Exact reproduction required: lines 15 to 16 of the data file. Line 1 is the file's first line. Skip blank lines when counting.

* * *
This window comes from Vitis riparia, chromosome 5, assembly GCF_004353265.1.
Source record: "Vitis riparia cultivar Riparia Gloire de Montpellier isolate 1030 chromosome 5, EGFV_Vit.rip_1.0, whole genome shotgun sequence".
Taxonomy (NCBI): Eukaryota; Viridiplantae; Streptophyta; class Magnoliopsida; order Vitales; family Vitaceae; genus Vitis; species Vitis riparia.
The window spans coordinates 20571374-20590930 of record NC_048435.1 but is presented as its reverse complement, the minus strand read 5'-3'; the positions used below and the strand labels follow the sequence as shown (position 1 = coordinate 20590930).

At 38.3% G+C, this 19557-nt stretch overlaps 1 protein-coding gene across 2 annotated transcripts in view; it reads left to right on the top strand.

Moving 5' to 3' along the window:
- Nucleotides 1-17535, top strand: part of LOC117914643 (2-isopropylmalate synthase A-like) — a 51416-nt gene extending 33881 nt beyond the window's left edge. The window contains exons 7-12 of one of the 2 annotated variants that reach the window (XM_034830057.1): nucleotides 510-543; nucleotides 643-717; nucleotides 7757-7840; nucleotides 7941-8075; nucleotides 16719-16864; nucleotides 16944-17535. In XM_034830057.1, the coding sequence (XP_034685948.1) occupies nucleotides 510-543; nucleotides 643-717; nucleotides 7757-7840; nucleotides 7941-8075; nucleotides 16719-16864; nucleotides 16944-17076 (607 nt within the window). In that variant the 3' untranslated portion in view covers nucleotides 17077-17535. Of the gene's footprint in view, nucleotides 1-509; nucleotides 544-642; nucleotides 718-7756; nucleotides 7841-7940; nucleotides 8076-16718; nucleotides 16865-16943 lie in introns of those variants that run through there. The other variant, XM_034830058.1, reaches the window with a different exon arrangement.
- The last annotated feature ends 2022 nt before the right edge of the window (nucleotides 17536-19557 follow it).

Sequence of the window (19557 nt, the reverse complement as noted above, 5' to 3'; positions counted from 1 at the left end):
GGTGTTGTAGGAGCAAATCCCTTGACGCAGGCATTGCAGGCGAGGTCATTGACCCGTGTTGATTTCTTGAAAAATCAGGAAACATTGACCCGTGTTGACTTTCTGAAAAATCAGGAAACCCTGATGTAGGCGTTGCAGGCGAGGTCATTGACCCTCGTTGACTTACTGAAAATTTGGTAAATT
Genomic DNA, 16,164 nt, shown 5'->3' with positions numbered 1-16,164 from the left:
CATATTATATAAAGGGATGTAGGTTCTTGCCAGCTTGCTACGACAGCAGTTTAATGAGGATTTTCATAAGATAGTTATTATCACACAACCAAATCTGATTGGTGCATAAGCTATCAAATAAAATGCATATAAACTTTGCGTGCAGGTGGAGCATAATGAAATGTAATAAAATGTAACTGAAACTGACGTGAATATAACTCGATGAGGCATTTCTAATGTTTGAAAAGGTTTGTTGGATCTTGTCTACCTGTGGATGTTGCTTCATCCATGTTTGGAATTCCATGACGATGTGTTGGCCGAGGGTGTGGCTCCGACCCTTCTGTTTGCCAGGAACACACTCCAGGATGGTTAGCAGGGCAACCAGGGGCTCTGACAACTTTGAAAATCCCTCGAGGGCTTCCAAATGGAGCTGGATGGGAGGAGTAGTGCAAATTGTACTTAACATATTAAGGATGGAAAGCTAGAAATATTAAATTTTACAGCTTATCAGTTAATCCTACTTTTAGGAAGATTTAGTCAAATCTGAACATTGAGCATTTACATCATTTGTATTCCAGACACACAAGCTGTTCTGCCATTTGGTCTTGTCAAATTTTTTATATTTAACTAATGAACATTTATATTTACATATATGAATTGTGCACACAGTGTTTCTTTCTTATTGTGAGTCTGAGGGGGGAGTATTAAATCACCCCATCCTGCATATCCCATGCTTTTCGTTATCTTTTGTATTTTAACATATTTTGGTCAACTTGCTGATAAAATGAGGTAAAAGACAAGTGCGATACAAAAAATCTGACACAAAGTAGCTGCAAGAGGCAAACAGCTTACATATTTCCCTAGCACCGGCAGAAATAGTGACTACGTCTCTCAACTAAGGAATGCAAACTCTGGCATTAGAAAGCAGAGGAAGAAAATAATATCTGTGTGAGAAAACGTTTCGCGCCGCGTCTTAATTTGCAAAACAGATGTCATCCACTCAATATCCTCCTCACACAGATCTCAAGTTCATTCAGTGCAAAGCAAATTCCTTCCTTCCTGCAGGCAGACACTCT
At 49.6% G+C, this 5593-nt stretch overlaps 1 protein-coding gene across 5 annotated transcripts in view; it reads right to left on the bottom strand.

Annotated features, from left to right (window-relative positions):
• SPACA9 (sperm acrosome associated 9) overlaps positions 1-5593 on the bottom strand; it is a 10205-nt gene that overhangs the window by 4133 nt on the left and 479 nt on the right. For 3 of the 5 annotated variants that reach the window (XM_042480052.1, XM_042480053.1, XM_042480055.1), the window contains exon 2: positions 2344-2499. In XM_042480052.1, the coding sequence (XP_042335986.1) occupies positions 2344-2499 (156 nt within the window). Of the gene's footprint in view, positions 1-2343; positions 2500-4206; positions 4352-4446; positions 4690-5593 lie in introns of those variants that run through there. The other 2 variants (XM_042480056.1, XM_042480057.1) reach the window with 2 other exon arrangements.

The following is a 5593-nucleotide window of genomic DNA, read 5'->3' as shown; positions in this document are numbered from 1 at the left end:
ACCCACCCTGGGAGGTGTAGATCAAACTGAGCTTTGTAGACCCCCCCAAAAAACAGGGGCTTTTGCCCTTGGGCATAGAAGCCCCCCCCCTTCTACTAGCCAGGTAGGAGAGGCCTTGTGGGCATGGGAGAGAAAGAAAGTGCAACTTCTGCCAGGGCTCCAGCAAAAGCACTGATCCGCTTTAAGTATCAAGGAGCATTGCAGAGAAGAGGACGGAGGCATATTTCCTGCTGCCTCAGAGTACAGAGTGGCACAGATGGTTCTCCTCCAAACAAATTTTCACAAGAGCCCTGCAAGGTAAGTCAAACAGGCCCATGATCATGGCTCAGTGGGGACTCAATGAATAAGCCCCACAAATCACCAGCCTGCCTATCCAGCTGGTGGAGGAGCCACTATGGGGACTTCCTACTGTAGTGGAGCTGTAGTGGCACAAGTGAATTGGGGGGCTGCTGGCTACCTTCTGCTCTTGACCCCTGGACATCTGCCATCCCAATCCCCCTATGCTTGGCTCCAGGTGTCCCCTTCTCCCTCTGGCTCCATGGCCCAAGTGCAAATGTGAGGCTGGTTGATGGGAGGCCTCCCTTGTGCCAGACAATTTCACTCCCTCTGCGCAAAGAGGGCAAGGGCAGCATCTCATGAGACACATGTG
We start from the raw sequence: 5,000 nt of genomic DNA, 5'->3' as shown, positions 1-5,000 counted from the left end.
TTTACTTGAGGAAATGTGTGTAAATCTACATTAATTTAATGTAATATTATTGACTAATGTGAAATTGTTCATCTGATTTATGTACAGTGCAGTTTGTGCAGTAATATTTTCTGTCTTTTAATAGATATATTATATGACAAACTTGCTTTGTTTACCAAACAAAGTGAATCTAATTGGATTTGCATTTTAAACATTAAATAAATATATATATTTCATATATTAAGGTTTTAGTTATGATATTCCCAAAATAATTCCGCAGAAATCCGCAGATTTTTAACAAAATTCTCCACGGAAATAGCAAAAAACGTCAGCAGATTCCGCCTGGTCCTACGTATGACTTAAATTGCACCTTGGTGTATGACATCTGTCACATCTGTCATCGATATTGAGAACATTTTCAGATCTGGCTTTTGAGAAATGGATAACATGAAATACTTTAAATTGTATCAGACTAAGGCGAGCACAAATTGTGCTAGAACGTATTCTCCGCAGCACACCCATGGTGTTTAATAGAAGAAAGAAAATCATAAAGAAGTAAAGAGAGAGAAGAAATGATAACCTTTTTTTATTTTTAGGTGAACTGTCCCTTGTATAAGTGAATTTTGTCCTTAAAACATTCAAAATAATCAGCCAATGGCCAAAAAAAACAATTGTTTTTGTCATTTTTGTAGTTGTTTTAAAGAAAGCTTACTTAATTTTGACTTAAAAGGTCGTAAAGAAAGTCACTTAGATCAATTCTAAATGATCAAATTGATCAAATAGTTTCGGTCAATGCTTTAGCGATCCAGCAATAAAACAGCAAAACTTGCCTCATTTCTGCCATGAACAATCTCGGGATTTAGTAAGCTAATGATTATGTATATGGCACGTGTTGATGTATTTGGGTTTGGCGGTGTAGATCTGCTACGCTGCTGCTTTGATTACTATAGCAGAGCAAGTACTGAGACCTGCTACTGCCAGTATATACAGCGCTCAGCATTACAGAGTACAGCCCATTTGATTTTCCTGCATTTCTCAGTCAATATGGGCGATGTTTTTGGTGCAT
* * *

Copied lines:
• SPACA9 (sperm acrosome associated 9) overlaps positions 1-5593 on the bottom strand; it is a 10205-nt gene that overhangs the window by 4133 nt on the left and 479 nt on the right. For 3 of the 5 annotated variants that reach the window (XM_042480052.1, XM_042480053.1, XM_042480055.1), the window contains exon 2: positions 2344-2499. In XM_042480052.1, the coding sequence (XP_042335986.1) occupies positions 2344-2499 (156 nt within the window). Of the gene's footprint in view, positions 1-2343; positions 2500-4206; positions 4352-4446; positions 4690-5593 lie in introns of those variants that run through there. The other 2 variants (XM_042480056.1, XM_042480057.1) reach the window with 2 other exon arrangements.

The following is a 5593-nucleotide window of genomic DNA, read 5'->3' as shown; positions in this document are numbered from 1 at the left end: